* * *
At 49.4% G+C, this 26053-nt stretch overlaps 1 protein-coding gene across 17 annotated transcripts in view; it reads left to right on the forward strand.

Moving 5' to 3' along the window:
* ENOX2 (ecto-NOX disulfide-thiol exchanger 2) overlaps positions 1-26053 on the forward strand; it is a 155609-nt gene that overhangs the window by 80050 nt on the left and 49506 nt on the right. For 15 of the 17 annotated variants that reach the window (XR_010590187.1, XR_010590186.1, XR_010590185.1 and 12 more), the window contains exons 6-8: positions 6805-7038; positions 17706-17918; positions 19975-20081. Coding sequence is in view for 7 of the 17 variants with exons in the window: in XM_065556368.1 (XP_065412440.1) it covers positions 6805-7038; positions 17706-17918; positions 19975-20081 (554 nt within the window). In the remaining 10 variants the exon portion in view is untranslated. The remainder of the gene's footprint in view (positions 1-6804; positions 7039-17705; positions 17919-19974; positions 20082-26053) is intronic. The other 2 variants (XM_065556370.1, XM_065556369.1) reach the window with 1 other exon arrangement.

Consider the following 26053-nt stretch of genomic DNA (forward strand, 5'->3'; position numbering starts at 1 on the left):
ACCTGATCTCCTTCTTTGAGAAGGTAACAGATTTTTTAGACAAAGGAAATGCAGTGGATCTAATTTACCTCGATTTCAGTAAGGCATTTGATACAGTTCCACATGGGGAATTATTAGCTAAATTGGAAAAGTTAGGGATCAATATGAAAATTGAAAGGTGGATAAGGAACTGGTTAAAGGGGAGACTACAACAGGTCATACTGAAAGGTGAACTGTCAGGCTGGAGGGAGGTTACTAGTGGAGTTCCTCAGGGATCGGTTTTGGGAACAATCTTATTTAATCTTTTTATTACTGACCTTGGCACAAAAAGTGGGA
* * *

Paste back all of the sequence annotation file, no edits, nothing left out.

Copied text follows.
At 49.4% G+C, this 26053-nt stretch overlaps 1 protein-coding gene across 17 annotated transcripts in view; it reads left to right on the forward strand.

Moving 5' to 3' along the window:
* ENOX2 (ecto-NOX disulfide-thiol exchanger 2) overlaps positions 1-26053 on the forward strand; it is a 155609-nt gene that overhangs the window by 80050 nt on the left and 49506 nt on the right. For 15 of the 17 annotated variants that reach the window (XR_010590187.1, XR_010590186.1, XR_010590185.1 and 12 more), the window contains exons 6-8: positions 6805-7038; positions 17706-17918; positions 19975-20081. Coding sequence is in view for 7 of the 17 variants with exons in the window: in XM_065556368.1 (XP_065412440.1) it covers positions 6805-7038; positions 17706-17918; positions 19975-20081 (554 nt within the window). In the remaining 10 variants the exon portion in view is untranslated. The remainder of the gene's footprint in view (positions 1-6804; positions 7039-17705; positions 17919-19974; positions 20082-26053) is intronic. The other 2 variants (XM_065556370.1, XM_065556369.1) reach the window with 1 other exon arrangement.

Consider the following 26053-nt stretch of genomic DNA (forward strand, 5'->3'; position numbering starts at 1 on the left):
ACCTGATCTCCTTCTTTGAGAAGGTAACAGATTTTTTAGACAAAGGAAATGCAGTGGATCTAATTTACCTCGATTTCAGTAAGGCATTTGATACAGTTCCACATGGGGAATTATTAGCTAAATTGGAAAAGTTAGGGATCAATATGAAAATTGAAAGGTGGATAAGGAACTGGTTAAAGGGGAGACTACAACAGGTCATACTGAAAGGTGAACTGTCAGGCTGGAGGGAGGTTACTAGTGGAGTTCCTCAGGGATCGGTTTTGGGAACAATCTTATTTAATCTTTTTATTACTGACCTTGGCACAAAAAGTGGGA